One of the key principles of Agile is maximizing the work “not done”. User stories are the embodiment of this principle. They tell the developer only what value the business user is looking for. By not going into excruciating detail and allowing the developer to determine a solution, there is less wasted development effort. A user story first goal is be complete enough for the development team to perform relative sizing, in other words, develop an estimate. If more detail is needed later, then the stakeholder needs to be available throughout the iteration or Sprint for further discussion.
User Story development can be as simple as what I’ve described if the organization is aligned for Scrum. I have included a link to a user story card template if you are interested in seeing one or using it for your team. Good luck, and be patient. As with any Agile method, be iterative and inspect and adapt your process until you are happy with the results.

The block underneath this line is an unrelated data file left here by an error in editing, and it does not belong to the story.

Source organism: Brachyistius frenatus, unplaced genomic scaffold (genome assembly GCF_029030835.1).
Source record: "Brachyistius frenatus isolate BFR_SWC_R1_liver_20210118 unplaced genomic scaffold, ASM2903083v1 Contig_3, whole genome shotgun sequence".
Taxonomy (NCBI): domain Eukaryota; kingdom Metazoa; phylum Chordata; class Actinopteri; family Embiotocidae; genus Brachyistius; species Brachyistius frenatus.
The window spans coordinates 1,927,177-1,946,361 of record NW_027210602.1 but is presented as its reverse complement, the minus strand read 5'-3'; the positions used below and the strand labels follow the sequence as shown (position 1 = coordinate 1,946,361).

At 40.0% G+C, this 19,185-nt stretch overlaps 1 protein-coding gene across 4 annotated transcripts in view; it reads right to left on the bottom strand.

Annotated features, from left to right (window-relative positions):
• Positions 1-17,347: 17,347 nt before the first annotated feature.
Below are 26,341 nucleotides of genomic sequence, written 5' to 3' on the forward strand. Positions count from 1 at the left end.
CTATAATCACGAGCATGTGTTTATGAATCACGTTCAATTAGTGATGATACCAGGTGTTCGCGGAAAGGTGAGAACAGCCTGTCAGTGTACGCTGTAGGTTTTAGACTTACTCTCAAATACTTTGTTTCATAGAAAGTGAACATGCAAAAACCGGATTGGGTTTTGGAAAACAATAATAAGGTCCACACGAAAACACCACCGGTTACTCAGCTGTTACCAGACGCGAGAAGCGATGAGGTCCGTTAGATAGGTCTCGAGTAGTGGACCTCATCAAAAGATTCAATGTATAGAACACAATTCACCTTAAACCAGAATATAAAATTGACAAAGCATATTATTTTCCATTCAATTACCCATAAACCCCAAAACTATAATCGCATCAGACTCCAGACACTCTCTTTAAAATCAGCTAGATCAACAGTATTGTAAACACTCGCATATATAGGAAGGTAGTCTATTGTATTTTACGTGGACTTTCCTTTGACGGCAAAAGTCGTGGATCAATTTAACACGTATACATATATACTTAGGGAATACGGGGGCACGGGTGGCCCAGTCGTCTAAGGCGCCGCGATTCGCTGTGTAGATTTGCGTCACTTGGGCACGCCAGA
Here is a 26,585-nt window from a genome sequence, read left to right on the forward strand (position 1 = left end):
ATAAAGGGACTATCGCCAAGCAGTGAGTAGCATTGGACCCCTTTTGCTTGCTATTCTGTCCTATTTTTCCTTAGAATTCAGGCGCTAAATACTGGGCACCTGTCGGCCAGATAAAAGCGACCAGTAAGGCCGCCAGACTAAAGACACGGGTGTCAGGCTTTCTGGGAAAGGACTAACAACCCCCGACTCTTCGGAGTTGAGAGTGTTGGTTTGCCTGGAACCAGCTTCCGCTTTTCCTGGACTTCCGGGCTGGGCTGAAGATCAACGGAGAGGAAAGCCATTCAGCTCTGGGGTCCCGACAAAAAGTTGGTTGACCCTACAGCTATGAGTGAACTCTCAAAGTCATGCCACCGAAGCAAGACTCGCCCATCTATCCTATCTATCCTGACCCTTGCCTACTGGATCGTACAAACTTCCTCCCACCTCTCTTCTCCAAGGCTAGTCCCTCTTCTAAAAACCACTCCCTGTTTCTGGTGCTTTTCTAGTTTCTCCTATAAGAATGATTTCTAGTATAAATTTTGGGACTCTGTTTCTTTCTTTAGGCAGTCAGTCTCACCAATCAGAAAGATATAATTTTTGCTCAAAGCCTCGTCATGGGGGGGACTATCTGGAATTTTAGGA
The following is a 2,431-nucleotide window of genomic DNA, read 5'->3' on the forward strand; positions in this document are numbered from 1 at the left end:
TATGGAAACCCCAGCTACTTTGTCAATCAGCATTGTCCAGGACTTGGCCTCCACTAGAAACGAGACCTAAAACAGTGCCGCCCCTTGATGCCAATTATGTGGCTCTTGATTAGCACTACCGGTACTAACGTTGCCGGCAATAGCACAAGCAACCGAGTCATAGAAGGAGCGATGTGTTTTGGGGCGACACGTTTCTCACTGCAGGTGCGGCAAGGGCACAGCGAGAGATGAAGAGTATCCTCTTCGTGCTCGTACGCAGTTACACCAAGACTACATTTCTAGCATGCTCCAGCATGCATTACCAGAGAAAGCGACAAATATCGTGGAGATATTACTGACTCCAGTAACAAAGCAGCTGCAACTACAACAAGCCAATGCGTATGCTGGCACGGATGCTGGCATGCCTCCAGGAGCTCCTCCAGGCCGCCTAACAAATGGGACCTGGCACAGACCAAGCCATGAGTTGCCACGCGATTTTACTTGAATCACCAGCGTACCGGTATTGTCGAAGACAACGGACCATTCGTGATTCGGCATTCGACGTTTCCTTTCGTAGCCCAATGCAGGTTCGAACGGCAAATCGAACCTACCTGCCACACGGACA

About the author:
Dan Tousignant, PMP, PMI-ACP is a project manager on Agile projects. He provides Agile Coaching and Training for Management Concepts, Inc.
Are you a Project Manager in an Agency or Organization moving to Agile? Is there a role for you?
The typical Agile answer to most yes or no questions is “it depends.” (but my answer in this case is a resounding, YES!).
This post was originally on my blog on Management Concept Inc’s site:
Whether you work for the Federal Government or for private industry, you are probably wondering or even struggling with what your role will be as your organization moves to an Agile or Scrum environment. The Scrum purists are ardently against the idea of a project manager. They are in favor of a Scrum Master without any “command and control” bad habits, and yet the huge number of project managers applying for the PMI-ACPsmcertification would have you believe that project managers are actively involved in Agile.
I should note, that I am not a Scrum purist. My experience with Scrum is from the early days. I was hired in the Spring of 2000 as a project manager over a Scrum project. One of the founding fathers of the Agile Manifesto had just implemented Scrum at a large organization that was trying to rapidly deploy their web presence. I was a relatively new PMP, and I was asked to manage a software development team that had already begun using a Scrum methodology. Yes, its true, a project manager using Scrum – oh the horror of it all!